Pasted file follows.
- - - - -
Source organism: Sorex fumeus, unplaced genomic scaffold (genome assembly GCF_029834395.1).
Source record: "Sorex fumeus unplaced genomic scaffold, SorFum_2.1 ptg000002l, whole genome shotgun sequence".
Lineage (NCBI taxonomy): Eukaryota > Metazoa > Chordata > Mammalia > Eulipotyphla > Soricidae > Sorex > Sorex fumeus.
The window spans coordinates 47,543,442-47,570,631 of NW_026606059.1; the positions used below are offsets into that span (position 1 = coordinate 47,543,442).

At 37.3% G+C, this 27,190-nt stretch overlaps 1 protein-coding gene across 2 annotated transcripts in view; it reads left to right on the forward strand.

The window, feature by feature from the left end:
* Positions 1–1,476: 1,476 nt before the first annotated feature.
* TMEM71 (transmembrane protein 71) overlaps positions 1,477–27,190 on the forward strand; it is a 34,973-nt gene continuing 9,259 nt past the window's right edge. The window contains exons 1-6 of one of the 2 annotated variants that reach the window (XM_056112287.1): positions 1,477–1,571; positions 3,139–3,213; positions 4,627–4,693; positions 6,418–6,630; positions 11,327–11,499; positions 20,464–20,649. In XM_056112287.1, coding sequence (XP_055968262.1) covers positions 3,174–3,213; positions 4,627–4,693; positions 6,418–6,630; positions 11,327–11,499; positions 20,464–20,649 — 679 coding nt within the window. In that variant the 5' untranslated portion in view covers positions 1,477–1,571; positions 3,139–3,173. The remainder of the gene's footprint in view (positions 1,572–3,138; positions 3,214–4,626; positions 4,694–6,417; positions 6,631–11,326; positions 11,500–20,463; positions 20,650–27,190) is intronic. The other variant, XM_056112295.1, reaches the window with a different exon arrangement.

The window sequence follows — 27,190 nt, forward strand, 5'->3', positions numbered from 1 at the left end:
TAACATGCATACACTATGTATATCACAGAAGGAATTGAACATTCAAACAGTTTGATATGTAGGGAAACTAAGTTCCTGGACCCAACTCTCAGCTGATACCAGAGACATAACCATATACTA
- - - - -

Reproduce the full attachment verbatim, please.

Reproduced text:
Source organism: Sorex fumeus, unplaced genomic scaffold (genome assembly GCF_029834395.1).
Source record: "Sorex fumeus unplaced genomic scaffold, SorFum_2.1 ptg000002l, whole genome shotgun sequence".
Lineage (NCBI taxonomy): Eukaryota > Metazoa > Chordata > Mammalia > Eulipotyphla > Soricidae > Sorex > Sorex fumeus.
The window spans coordinates 47,543,442-47,570,631 of NW_026606059.1; the positions used below are offsets into that span (position 1 = coordinate 47,543,442).

At 37.3% G+C, this 27,190-nt stretch overlaps 1 protein-coding gene across 2 annotated transcripts in view; it reads left to right on the forward strand.

The window, feature by feature from the left end:
* Positions 1–1,476: 1,476 nt before the first annotated feature.
* TMEM71 (transmembrane protein 71) overlaps positions 1,477–27,190 on the forward strand; it is a 34,973-nt gene continuing 9,259 nt past the window's right edge. The window contains exons 1-6 of one of the 2 annotated variants that reach the window (XM_056112287.1): positions 1,477–1,571; positions 3,139–3,213; positions 4,627–4,693; positions 6,418–6,630; positions 11,327–11,499; positions 20,464–20,649. In XM_056112287.1, coding sequence (XP_055968262.1) covers positions 3,174–3,213; positions 4,627–4,693; positions 6,418–6,630; positions 11,327–11,499; positions 20,464–20,649 — 679 coding nt within the window. In that variant the 5' untranslated portion in view covers positions 1,477–1,571; positions 3,139–3,173. The remainder of the gene's footprint in view (positions 1,572–3,138; positions 3,214–4,626; positions 4,694–6,417; positions 6,631–11,326; positions 11,500–20,463; positions 20,650–27,190) is intronic. The other variant, XM_056112295.1, reaches the window with a different exon arrangement.

The window sequence follows — 27,190 nt, forward strand, 5'->3', positions numbered from 1 at the left end:
TAACATGCATACACTATGTATATCACAGAAGGAATTGAACATTCAAACAGTTTGATATGTAGGGAAACTAAGTTCCTGGACCCAACTCTCAGCTGATACCAGAGACATAACCATATACTA